However, we should admit that the current decline in the exchange rate is one of the most protracted.

What are the reasons?

There are a lot of them, let’s consider the main ones.

  • Market overheating

Let’s remember the statistics: at the beginning of January 2015, the price of Bitcoin was $315, in January 2016 it increased to $430, and at the beginning of 2017, it rose again within normal limits. At that time, the price of Bitcoin was just over a thousand dollars.

And suddenly, in November, its price was already at $7,000. Thus, the growth for six months amounted to 600%. And the next month, it reached up to $20,000.

Bitcoin course over the past few years. Source: MarketInsider

Such sharp and positive dynamics is anomalous for any market.

In this case, it is an evidence of excessive investment in cryptocurrencies, revaluation of their investment potential. Correctional movements are direct consequence of this situation. Put simply, the decline. In fact, now the market is returning to its natural state.

Mining problem

Mining of large quantities of coins is very expensive. On average, according to Crescent Electric, it is necessary to spend $7,275 for mining of 1 bitcoin.

Not everyone can withstand these costs, which leads, on the one hand, to a decrease in production and, on the other hand, to an outflow of miners. This reduces the price of Bitcoin and other cryptocoins. In turn, the decline in price makes mining even more unprofitable, increasing the outflow of miners.

The manufacturers of mining equipment also had a problem. Their products are no longer purchased so actively, resulting in trivial overstocking of warehouses.

Hacking and fraud

According to the CipherTrace report, USD 927 million worth of cryptocurrency were stolen in the first 9 months of the year, which is several times more than in the whole for 2017. In short, it looked like this:

In January, NEM cryptocurrencies (positioned as one of the most reliable) worth over USD 500 million were stolen from the Japanese Coincheck exchange. In February, Nano tokens worth USD 170 million were stolen from the BitGrail exchange, which led to the bankruptcy of the exchange itself. In June, Bithumb and Coinrail stock exchanges in South Korea were hacked. In September, Japanese stock exchange Zaif was hacked.

In addition to the hackers, the cryptocurrency exchange add fuel to the flames. Thus, in May, Bitcoin fell in price by more than a thousand dollars based on the message about the presumable fraud of the stock exchange Upbit.

51% attack and cryptocurrencies

51% attack becomes possible when a person holds more than half of the entire network. The last known case of such break-in occurred at the beginning of January this year. The fact of the attack was recognized by Gate.io and Bitfly cryptocurrency exchanges.

Finally, 51% attack on large networks is too expensive to invest in. To compensate for all the expenses, you need to have on your wallet a huge amount of coins for double write-offs, because each subsequent false write-offs will reduce their cost.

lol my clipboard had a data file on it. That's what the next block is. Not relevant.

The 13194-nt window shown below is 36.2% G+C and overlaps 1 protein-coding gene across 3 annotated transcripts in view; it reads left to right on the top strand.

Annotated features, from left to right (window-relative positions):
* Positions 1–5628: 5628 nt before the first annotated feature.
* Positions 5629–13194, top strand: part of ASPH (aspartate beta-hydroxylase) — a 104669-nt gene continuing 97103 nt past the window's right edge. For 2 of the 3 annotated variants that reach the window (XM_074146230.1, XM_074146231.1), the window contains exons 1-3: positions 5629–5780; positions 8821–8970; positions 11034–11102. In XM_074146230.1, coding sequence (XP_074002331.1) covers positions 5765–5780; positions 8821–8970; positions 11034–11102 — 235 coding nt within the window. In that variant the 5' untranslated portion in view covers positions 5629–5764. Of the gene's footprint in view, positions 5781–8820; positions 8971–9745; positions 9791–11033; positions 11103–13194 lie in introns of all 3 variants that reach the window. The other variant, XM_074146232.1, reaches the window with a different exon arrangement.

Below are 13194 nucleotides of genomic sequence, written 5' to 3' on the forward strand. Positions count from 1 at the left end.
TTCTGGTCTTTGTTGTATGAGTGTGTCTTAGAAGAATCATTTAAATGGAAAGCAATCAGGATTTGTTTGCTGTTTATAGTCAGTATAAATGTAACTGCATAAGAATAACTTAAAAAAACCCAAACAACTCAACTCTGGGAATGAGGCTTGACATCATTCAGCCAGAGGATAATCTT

51% attack pose risk to the small developing cryptocurrencies and their holders. The networks of such alto-coins are smaller and the number of users in them is smaller too, so it is much easier to “become a leader”. It  will not bring significant profit and there will be problems with the sale of stolen coins. But the reputation of the cryptocurrency itself will suffer, moreover, after such attack it may lose all its users and, as a consequence, cease to exist. 


The cryptocurrency market is now facing a lot of problems and this article comprises only some of them. In fact, there are more factors that have caused the current collapse.

All of the above-mentioned does not mean that the market will soon cease to exist. At the moment it is in the process of recovering and stabilizing after the wave of an incredible hype.

All these ups and downs of cryptocurrency prices are likely to continue. As long as the market finds the system of operation acceptable for all its participants: miners, investors, the state.

But there is a possibility that this will not happen, neither in the near future nor in the distant future. Then, it makes sense to talk that one day cryptocurrency may cease to exist.

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Even though Kreston GCG is part of the international audit and consulting network Kreston International, we are independent to develop and implement sales strategies within Ukraine.

Kreston GCG has a sales model that is different from conventional models used in the consulting market. Our organizational structure comprises an independent Development Department that employs over 10% of the entire company staff and has 8-grade levels for those employees engaged in direct sales. This ensures us a steady accretion in both revenue and new clients. In 2018, the share of new clients in sales of Kreston GCG hit over 45%. We will elaborate on this more in one of our next articles.

We outline 13 sales channels and divide them on both outgoing and incoming. However, each of them is subject to a detailed refinement and creation of marketing influence factors by reference to specific services (products).